Quantifying the power of basin knowledge: the value and effects of petroleum systems information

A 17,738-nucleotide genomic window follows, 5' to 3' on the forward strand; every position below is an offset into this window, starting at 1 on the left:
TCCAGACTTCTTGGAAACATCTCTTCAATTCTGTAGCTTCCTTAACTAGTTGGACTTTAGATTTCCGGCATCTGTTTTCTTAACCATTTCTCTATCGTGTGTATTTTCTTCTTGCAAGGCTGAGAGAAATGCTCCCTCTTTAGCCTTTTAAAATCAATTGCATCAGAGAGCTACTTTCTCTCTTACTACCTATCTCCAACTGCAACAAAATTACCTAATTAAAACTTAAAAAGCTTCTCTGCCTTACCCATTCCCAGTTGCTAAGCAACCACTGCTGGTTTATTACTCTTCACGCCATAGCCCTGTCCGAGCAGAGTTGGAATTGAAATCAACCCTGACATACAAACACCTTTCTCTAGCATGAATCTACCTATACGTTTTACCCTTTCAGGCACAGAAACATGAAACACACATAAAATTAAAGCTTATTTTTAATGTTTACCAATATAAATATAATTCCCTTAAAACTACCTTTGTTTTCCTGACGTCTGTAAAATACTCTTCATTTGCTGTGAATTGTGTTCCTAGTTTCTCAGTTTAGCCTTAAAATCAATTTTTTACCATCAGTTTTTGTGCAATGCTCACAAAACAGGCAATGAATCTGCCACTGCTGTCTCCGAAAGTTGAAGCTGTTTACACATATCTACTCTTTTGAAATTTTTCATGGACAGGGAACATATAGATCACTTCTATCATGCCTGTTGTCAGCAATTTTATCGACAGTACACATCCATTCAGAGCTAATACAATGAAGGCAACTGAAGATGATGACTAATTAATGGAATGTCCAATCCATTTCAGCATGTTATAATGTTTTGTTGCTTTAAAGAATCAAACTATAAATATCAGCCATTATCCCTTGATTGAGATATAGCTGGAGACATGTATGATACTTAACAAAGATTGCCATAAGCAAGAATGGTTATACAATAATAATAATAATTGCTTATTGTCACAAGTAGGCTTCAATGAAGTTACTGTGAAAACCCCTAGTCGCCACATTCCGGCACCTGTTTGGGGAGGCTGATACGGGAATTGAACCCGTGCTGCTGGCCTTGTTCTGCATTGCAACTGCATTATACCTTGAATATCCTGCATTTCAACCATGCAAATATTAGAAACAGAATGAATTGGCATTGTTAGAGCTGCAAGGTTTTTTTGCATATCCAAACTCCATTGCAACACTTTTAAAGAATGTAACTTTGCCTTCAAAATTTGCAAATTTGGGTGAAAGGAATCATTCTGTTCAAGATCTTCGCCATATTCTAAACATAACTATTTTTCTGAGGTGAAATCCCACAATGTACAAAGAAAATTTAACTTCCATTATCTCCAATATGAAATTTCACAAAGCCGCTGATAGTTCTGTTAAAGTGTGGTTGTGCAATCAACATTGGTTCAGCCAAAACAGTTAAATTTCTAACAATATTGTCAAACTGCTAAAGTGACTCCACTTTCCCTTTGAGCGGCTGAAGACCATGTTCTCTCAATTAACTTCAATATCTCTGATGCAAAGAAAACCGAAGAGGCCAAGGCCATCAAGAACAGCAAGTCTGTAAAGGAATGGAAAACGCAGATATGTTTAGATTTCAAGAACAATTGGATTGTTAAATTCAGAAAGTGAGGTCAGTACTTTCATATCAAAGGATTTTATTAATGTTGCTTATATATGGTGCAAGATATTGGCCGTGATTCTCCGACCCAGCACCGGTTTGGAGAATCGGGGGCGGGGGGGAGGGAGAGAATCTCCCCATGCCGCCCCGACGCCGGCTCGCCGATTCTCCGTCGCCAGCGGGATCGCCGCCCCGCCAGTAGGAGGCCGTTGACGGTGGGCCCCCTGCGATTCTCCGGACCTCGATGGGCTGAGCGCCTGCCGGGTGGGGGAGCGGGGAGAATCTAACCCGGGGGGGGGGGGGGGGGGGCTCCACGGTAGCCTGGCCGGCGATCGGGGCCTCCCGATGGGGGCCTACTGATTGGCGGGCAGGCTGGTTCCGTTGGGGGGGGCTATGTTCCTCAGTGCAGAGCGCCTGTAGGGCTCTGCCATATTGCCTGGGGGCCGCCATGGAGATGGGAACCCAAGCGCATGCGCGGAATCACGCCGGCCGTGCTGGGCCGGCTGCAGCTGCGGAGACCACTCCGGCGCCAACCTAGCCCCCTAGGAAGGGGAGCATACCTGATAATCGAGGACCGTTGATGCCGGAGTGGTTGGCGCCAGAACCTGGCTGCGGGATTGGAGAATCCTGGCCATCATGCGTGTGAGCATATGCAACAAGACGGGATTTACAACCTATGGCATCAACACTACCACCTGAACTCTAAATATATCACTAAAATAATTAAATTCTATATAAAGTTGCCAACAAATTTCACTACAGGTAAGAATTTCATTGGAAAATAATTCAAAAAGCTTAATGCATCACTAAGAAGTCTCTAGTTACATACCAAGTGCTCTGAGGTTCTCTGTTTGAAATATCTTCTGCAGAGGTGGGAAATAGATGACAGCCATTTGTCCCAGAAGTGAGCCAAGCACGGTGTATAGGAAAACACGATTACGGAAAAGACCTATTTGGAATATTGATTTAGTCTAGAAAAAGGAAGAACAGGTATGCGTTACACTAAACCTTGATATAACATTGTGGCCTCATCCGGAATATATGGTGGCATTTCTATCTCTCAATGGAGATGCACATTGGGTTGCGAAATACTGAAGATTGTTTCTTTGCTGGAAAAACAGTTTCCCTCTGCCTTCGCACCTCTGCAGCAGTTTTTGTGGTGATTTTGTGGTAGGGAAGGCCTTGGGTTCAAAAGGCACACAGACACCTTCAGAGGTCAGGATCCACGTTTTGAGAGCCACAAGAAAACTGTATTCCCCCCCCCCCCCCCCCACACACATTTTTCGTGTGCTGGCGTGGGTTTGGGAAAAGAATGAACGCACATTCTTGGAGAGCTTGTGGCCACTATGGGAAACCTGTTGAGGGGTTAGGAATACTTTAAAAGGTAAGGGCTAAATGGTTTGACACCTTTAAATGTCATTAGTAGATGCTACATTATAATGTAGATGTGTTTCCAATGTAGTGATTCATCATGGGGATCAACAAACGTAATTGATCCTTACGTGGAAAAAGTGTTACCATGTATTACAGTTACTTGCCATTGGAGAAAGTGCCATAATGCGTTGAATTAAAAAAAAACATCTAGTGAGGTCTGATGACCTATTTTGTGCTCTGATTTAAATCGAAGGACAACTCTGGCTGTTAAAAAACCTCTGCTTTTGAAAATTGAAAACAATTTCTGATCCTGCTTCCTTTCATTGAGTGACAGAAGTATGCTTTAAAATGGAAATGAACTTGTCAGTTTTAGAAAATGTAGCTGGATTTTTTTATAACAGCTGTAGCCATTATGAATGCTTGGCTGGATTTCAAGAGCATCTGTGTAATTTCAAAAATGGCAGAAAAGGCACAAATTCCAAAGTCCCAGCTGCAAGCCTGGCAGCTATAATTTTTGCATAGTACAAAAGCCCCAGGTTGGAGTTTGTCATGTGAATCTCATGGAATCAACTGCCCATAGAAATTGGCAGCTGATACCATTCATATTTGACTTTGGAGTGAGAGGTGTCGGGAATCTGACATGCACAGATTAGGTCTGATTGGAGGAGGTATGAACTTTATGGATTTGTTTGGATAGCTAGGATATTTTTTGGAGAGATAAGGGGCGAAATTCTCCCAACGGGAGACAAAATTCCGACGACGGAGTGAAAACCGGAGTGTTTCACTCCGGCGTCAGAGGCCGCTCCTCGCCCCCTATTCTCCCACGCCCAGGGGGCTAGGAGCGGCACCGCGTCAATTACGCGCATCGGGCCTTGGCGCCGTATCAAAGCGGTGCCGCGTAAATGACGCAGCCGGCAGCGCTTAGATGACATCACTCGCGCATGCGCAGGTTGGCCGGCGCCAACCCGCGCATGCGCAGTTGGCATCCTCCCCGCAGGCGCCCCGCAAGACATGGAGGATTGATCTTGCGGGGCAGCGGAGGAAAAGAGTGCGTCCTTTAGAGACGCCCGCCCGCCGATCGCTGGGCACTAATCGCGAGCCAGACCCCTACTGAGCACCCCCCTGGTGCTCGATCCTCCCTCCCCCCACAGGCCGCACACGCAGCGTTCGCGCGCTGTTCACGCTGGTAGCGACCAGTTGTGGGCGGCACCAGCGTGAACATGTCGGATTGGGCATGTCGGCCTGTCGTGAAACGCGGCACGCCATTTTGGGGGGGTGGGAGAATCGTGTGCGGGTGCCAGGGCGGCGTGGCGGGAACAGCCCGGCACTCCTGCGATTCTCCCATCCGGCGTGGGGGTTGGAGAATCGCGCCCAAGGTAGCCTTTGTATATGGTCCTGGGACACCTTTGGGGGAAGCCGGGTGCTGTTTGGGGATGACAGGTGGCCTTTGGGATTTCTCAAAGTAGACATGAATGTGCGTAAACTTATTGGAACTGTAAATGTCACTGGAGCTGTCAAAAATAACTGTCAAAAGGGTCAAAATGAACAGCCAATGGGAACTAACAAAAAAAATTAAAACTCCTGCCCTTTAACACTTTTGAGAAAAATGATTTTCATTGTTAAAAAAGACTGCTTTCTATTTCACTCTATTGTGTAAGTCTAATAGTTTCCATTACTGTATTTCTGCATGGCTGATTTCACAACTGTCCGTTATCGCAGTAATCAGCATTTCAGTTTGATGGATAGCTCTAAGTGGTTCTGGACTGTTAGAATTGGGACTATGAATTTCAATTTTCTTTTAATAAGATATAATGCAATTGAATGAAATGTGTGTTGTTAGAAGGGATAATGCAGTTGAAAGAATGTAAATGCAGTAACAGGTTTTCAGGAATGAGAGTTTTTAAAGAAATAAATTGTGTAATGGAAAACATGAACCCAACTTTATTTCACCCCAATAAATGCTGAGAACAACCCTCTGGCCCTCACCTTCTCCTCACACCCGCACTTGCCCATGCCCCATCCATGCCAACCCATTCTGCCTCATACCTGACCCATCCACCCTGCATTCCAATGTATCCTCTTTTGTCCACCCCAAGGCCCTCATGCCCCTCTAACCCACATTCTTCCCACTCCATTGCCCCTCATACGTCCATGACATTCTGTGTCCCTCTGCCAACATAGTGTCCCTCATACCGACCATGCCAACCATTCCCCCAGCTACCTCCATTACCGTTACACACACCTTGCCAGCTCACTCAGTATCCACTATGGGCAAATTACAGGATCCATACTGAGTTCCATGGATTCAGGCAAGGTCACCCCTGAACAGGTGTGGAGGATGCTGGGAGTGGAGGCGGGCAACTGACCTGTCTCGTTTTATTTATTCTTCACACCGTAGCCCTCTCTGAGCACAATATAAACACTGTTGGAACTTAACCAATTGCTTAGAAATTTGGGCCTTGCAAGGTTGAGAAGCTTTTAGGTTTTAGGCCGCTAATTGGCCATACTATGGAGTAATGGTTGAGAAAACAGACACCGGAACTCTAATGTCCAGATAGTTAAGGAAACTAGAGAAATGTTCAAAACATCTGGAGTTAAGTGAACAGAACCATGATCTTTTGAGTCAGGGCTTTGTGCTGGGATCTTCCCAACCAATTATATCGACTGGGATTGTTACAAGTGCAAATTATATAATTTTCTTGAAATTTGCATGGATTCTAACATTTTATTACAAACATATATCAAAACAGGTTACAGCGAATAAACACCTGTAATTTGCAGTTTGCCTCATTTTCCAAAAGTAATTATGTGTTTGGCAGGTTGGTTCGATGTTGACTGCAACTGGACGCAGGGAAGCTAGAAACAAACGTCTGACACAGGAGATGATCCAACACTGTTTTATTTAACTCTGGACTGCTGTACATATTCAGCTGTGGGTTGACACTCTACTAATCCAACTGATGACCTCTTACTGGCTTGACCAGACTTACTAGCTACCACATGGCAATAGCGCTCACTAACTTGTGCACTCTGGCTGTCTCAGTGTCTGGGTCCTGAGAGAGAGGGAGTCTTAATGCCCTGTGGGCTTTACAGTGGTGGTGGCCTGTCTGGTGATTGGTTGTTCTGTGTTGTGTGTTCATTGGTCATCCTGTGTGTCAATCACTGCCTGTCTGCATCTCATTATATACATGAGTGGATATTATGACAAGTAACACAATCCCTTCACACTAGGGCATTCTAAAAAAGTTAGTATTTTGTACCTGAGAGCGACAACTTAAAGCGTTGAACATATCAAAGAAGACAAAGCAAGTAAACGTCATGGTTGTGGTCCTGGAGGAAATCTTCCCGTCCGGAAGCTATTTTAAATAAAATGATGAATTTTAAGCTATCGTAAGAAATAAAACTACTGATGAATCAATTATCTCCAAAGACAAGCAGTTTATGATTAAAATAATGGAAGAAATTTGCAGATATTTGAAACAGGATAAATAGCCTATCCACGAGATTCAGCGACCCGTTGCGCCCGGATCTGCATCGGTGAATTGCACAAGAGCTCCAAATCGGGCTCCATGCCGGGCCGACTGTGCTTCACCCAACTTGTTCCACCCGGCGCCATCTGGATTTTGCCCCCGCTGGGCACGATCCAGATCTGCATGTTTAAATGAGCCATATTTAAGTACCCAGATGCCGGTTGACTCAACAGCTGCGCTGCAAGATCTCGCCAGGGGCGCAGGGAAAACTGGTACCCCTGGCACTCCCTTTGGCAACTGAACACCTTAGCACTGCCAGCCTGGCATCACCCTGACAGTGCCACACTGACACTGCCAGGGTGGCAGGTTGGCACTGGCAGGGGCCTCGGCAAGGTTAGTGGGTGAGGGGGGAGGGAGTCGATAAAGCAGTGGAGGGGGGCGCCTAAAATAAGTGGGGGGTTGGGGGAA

The concept of value of information (VOI) was introduced to the oil and gas industry by Grayson (1960). Although the method is not limited to a specific kind of information, its thorough application is usually limited to seismic surveys, the most common source of geological and geophysical information in hydrocarbon exploration. According to Bratvold et al. (2009), 29 out of 30 reviewed VOI papers over 1962-2006 focused on valuing seismic information. A recent industry survey demonstrated that 10% of exploration wells fail due to a misinterpretation of a trapping structure; 15% fail due to lack of a reservoir or its poor effectiveness, 30% due to the lack of charge, and 45% due to absent or poor top or/and lateral seal (Laver et al., 2012). This means that analyzing the effects of information addressing the latter three geological risk factors should receive as much attention and study as VOI from seismic studies. We propose a new methodology to assess the value added to a prospect assessment through information provided by petroleum systems modeling (Hantschel and Kauerauf, 2009). The impact of a petroleum systems model (PSM) on a prospect assessment is usually more difficult to evaluate than the effect of a new 3D seismic survey because the information provided by a PSM has primarily a basin- or a play-wide extent.